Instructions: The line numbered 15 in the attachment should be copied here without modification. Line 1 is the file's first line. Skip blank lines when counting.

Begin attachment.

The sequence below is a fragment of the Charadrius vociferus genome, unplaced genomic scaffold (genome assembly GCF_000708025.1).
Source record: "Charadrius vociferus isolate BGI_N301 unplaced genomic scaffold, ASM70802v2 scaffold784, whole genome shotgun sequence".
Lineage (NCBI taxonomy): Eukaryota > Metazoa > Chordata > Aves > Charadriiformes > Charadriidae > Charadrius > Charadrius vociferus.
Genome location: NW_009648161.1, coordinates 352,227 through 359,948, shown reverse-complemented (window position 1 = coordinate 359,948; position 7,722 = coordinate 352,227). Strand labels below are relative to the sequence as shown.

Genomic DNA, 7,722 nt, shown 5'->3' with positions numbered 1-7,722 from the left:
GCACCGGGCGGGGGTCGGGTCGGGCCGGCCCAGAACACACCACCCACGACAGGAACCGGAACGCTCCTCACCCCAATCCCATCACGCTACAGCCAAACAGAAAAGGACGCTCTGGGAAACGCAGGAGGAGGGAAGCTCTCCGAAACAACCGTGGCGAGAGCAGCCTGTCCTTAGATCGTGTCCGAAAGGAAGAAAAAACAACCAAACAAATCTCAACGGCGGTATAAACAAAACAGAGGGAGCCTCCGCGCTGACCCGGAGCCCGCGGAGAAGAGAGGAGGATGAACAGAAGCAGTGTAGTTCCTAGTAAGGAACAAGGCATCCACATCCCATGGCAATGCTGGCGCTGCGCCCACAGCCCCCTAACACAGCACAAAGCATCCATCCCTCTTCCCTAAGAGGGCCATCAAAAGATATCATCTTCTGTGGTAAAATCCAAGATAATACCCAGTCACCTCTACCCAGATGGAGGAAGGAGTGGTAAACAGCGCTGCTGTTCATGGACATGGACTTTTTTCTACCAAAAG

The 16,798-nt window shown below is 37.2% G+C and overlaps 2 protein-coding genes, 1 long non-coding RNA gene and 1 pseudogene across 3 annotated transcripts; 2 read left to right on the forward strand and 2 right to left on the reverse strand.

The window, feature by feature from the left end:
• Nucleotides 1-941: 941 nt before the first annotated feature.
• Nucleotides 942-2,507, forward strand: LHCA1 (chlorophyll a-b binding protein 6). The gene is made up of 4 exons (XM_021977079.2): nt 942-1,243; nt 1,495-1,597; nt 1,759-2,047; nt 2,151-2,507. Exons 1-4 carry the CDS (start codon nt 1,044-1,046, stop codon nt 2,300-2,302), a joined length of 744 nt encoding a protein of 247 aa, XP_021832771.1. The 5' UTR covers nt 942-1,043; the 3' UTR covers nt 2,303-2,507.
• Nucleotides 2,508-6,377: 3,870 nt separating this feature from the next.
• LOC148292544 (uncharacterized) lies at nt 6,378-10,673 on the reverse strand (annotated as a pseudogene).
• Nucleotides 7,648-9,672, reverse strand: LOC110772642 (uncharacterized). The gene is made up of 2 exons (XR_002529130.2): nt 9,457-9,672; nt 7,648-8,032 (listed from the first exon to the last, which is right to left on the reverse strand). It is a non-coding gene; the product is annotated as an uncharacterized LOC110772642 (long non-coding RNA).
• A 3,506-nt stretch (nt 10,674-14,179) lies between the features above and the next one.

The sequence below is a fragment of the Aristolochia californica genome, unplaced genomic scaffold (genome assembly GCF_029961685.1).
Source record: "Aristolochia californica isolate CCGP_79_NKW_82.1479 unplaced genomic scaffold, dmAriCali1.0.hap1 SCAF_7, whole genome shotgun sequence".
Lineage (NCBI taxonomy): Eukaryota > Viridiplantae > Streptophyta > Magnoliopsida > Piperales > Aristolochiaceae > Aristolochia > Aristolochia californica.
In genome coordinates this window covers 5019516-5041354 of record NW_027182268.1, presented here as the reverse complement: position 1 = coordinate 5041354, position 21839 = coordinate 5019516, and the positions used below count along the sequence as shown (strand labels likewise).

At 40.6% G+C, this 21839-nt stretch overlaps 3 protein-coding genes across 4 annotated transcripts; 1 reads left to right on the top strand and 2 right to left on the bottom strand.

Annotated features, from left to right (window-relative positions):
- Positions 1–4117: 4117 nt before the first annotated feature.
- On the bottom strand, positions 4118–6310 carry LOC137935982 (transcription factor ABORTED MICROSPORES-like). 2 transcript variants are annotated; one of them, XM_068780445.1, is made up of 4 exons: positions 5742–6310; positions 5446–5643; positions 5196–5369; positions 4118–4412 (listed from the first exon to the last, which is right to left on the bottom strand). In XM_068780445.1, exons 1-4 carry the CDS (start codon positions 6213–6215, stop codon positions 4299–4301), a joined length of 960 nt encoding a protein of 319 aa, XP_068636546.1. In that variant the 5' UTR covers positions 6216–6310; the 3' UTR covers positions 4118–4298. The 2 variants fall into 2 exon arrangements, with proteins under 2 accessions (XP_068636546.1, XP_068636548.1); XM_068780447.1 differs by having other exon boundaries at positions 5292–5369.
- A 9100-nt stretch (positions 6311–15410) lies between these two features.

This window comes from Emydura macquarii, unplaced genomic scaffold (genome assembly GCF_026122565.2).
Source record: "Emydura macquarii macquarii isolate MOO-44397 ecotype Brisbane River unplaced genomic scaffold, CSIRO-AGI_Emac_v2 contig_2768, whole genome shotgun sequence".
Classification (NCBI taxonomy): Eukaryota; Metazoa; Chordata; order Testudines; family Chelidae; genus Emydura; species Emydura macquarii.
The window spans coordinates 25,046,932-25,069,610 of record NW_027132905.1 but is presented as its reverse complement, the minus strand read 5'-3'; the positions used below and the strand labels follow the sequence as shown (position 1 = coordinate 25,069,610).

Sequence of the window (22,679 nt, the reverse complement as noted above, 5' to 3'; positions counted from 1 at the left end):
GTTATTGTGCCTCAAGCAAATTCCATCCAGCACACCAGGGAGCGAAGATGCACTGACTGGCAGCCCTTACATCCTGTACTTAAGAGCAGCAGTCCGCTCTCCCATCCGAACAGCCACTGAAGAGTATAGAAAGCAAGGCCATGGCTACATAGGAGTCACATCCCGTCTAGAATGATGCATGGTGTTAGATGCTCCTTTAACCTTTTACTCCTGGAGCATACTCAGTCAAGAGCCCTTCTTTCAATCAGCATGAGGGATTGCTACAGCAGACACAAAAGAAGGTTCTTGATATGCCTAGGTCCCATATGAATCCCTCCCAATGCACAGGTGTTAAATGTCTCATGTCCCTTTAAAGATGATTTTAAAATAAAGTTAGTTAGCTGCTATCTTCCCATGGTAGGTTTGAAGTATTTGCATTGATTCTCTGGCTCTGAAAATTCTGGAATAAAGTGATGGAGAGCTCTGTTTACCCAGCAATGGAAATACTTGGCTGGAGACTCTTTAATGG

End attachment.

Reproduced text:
The sequence below is a fragment of the Aristolochia californica genome, unplaced genomic scaffold (genome assembly GCF_029961685.1).